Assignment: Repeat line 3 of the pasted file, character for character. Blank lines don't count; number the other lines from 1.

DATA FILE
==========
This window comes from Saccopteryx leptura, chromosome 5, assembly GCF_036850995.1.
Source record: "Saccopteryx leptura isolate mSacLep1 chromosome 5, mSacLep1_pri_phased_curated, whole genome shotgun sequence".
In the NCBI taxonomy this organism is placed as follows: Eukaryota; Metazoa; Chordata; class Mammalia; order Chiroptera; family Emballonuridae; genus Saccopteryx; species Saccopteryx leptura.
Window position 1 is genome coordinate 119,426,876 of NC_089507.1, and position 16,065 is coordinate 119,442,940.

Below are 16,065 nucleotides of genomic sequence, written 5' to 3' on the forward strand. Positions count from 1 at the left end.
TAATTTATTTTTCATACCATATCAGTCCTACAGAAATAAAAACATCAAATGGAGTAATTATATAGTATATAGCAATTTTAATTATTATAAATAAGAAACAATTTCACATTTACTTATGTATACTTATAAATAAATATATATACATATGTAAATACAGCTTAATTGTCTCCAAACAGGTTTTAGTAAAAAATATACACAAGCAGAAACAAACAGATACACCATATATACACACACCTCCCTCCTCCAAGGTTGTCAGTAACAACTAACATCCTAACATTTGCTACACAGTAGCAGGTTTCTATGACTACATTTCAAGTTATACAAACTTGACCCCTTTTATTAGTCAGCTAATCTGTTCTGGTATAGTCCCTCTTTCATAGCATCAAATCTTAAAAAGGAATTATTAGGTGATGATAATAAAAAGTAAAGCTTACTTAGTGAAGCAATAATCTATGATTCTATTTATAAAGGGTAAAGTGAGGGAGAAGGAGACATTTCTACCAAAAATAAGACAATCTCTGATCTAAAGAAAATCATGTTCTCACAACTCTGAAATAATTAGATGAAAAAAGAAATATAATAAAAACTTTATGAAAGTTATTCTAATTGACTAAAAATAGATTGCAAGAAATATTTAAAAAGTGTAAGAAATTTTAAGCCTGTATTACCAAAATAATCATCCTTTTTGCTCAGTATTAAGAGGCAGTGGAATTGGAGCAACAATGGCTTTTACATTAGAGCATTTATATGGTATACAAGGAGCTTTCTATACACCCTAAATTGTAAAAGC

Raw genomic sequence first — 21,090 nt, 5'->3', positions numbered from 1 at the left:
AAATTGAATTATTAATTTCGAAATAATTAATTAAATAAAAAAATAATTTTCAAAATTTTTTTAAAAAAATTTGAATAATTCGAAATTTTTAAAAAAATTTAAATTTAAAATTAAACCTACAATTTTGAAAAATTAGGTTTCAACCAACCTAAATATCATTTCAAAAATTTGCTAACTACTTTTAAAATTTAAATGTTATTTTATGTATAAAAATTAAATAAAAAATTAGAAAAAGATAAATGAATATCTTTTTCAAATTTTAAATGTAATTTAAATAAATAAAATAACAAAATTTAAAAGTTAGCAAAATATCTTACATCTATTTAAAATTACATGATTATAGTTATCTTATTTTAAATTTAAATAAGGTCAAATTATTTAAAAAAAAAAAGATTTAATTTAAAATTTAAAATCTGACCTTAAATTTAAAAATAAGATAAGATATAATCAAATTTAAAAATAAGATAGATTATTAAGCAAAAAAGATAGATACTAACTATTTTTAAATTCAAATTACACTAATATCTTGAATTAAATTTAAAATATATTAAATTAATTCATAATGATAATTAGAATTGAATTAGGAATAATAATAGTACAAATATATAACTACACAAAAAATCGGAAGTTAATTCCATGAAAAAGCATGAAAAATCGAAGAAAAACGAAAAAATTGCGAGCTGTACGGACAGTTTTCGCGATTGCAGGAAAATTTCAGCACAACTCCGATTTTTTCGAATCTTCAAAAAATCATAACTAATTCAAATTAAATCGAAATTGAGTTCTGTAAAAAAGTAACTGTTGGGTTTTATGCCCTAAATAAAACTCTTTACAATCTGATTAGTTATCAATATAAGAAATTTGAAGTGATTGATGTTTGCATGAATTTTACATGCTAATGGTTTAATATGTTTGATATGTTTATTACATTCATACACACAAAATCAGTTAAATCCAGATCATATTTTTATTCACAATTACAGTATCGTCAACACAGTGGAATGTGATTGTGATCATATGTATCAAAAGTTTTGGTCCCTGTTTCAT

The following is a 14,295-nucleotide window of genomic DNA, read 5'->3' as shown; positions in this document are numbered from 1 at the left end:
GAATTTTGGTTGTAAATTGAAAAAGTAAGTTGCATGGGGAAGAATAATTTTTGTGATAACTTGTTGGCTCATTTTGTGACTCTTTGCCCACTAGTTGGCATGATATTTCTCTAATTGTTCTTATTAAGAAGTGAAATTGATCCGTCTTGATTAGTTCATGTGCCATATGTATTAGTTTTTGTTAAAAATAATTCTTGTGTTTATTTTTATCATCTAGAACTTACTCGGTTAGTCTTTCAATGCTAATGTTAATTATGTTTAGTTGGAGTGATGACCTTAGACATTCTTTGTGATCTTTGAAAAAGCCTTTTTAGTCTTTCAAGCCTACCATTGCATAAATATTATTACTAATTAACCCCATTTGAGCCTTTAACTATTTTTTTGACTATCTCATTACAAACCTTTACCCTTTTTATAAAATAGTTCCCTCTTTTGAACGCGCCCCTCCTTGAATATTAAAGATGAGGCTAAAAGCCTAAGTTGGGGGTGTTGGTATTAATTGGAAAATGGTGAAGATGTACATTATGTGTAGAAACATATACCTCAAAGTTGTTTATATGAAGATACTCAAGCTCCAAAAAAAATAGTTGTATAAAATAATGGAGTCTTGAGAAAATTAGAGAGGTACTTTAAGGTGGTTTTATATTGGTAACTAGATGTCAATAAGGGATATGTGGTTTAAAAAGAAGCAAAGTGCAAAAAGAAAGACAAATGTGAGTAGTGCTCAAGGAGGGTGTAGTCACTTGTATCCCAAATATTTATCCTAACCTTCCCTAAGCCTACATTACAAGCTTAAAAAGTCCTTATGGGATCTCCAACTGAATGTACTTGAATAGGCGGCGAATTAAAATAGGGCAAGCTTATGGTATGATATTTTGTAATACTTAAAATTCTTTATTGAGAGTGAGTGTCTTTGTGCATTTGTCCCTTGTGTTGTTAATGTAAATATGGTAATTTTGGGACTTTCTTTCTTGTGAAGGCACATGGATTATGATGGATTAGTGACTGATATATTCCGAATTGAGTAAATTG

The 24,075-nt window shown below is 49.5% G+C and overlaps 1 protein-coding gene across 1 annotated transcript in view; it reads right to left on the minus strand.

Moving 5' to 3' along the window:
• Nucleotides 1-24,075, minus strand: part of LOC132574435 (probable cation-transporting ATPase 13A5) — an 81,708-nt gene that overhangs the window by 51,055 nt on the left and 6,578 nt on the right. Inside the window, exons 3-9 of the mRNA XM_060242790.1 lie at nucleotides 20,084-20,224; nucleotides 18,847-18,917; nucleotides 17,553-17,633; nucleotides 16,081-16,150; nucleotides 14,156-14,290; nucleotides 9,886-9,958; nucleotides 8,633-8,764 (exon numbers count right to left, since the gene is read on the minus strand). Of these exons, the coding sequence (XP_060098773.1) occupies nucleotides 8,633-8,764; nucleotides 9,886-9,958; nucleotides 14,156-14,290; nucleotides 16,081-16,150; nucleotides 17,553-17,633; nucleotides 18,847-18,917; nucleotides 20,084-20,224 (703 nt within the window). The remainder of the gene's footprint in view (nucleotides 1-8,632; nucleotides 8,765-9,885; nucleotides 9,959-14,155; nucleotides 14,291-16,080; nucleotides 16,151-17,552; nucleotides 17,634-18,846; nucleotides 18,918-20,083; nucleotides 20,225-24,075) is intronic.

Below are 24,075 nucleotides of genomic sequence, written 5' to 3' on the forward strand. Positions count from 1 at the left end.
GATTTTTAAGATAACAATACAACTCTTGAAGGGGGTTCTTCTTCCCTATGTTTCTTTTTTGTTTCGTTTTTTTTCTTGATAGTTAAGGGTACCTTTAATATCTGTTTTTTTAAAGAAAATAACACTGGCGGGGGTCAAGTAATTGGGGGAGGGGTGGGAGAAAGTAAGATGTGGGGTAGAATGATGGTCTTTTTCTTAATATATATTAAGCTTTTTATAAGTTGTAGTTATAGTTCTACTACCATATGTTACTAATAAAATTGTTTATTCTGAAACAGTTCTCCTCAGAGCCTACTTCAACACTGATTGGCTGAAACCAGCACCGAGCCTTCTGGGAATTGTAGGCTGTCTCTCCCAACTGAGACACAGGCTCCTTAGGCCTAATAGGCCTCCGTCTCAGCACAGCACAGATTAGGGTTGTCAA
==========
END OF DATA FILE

In the NCBI taxonomy this organism is placed as follows: Eukaryota; Metazoa; Chordata; class Mammalia; order Chiroptera; family Emballonuridae; genus Saccopteryx; species Saccopteryx leptura.